This exhibition, held at the Jiushi Art Museum, showcases the work of a group of 20th- and 21st-century French artists who have defied all attempts to classify them. Naive, primitive, archaic, instinctive, sentimental, self-taught, popular, amateur, provincial, modern or anti-modern, with every label comes an element of bias or unconscious condescension. Today, those doubts and gaps continue to plague any curator wishing to dedicate an exhibition to the work of Henri Rousseau, Séraphine Louis, André Bauchant, Camille Bombois, Dominique Peyronnet, Louis Vivin, René Rimbert, Jean Ève and Ferdinand Desnos, artists who are amongst the best-kept secrets of modern art.
How should we characterise these self-taught, isolated and solitary artists who, freed from the constraints of theory, were on the edges of history? These unique personalities, most of whom were from working-class backgrounds, saw art as a spontaneous way of representing the world, without prejudice or purpose other than sharing their own intimate, authentic and dazzling perspectives. Through the creation of a timeless and mythical world of ecstasy, these takes of theirs transcend history and language. Yet what is enchanting about these cityscapes and seascapes, domestic scenes, portraits of loved ones and still lifes is not so much the primitive narrative style, but the unbridled imagination of artists who were unconstrained by the limitations of genre. With striking self-assurance and unusual skill, their paintings grab our attention. Denied the option of hiding behind a particular school, viewers are free to fully experience the painting from their own unique perspective. It is the crude nature of these paintings that has such a strong impact on us: the bold and chaotic the colour schemes, the defiance of compositional conventions and the total disregard for the rules of perspective and proportion.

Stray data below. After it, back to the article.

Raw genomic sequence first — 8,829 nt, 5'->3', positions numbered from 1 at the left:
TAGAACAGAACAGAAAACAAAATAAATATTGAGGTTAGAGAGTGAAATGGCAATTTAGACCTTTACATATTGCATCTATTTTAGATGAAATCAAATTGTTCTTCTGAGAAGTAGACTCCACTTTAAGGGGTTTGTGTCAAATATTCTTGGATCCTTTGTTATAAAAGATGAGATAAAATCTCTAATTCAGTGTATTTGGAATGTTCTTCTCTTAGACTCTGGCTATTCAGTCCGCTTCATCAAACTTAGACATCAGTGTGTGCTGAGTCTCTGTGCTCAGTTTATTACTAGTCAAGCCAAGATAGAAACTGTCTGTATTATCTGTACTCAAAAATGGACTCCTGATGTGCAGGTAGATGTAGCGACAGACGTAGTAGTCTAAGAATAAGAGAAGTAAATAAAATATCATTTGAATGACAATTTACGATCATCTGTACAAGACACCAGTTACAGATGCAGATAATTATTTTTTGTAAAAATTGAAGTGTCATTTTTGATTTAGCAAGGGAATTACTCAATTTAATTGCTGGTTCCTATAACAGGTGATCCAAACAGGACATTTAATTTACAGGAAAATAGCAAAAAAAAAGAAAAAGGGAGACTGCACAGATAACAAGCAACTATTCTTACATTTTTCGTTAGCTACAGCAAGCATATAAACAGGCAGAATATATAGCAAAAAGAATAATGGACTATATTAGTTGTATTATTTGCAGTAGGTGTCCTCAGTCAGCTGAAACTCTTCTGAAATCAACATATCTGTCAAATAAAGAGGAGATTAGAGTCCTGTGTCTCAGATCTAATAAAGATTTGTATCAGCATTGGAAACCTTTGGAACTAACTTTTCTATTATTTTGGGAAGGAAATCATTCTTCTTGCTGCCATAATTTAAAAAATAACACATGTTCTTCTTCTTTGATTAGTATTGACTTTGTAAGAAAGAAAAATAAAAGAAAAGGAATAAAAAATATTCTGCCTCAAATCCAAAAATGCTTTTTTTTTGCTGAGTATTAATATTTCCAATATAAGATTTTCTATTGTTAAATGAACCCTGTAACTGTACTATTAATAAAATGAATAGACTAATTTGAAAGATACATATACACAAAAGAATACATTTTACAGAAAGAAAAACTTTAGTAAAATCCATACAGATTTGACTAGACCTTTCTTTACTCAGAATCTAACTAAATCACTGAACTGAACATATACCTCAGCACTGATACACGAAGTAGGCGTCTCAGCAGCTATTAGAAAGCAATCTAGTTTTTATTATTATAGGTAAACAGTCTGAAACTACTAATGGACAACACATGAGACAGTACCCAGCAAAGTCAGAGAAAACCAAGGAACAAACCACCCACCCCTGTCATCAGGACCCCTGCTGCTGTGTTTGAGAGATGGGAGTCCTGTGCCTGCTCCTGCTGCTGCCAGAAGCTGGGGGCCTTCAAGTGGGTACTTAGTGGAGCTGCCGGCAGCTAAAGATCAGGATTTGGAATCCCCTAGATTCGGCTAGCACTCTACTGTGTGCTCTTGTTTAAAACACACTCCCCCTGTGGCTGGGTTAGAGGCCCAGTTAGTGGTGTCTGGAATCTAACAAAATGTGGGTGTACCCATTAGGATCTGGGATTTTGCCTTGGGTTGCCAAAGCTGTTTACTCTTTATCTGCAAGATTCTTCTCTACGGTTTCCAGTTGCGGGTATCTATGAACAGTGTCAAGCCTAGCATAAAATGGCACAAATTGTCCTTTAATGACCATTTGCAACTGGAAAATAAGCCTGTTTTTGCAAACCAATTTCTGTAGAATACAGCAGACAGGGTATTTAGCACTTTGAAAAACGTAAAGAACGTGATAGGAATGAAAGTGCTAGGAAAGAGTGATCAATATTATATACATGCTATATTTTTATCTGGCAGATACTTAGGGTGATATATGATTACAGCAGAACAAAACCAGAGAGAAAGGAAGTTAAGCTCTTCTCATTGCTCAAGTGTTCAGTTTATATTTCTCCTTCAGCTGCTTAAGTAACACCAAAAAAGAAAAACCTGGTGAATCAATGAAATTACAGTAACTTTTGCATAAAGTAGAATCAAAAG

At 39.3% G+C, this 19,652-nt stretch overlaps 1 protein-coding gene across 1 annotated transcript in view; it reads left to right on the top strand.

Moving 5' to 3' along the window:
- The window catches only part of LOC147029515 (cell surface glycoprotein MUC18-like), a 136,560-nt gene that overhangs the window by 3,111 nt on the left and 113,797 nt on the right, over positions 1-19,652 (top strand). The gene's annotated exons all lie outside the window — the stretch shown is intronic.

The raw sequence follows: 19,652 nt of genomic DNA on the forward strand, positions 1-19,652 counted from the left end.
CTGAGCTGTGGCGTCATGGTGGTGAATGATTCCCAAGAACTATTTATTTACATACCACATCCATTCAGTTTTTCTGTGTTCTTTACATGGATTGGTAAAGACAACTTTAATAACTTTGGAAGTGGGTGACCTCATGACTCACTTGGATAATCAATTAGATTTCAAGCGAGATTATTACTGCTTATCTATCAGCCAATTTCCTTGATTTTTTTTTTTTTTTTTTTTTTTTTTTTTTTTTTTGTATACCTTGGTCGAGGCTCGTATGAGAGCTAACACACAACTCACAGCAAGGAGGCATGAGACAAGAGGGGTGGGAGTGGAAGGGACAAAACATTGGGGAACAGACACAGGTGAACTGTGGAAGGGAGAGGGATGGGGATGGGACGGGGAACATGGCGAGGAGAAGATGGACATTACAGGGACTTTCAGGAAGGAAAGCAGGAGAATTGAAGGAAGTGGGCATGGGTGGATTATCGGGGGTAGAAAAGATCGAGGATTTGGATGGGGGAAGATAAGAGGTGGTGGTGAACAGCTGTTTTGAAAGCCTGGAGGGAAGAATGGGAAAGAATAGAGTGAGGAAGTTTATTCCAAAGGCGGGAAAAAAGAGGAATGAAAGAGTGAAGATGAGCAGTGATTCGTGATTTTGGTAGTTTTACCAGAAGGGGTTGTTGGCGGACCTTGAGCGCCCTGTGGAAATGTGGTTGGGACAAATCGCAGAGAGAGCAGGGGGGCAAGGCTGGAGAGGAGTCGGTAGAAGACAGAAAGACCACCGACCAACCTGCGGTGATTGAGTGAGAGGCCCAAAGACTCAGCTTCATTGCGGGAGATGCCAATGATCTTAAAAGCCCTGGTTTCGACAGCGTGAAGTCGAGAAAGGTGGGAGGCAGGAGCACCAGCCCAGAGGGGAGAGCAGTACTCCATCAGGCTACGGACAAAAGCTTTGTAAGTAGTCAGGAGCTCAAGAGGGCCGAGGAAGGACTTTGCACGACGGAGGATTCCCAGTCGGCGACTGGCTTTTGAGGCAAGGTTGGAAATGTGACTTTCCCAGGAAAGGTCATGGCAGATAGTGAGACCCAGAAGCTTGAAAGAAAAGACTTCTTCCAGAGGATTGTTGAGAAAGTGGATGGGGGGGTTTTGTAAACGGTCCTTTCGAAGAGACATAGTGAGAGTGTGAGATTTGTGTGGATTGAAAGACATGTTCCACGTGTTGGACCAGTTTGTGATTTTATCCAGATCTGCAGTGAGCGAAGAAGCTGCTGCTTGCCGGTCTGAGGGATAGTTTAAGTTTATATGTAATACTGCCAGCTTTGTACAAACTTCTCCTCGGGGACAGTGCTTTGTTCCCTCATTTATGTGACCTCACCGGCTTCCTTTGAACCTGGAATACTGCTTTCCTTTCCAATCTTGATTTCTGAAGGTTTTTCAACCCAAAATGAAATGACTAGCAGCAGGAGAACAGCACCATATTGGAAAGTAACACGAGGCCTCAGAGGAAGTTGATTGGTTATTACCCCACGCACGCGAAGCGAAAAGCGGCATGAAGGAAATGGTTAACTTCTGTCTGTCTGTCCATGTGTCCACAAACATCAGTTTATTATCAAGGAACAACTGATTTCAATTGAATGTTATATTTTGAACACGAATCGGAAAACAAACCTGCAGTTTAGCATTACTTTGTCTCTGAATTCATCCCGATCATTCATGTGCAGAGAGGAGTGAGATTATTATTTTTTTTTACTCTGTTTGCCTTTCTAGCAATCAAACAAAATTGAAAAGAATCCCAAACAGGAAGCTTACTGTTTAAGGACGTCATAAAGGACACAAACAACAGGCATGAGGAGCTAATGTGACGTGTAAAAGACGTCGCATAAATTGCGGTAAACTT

Although they did not attend the schools or workshops of the masters, their imaginations were fuelled by the print media: press, illustrated books, catalogues and postcards gave them access to a whole library of images. Whilst they did not know each other and their work was never displayed together, some had their oeuvre exhibited at the salons and others were patronised by influential collectors and critics. These included the likes of Picasso, André Breton, Le Corbusier, Wilhelm Uhde, Maximilien Gauthier, Jeanne Bucher and Dina Vierny, who – after the Second World War – would open her own gallery to showcase primitive art and went on to hold the exhibition “Le Monde Merveilleux des Naïfs” in 1974. Our exhibition pays tribute to all of the collectors who strove to support these artists and preserve their work against all odds.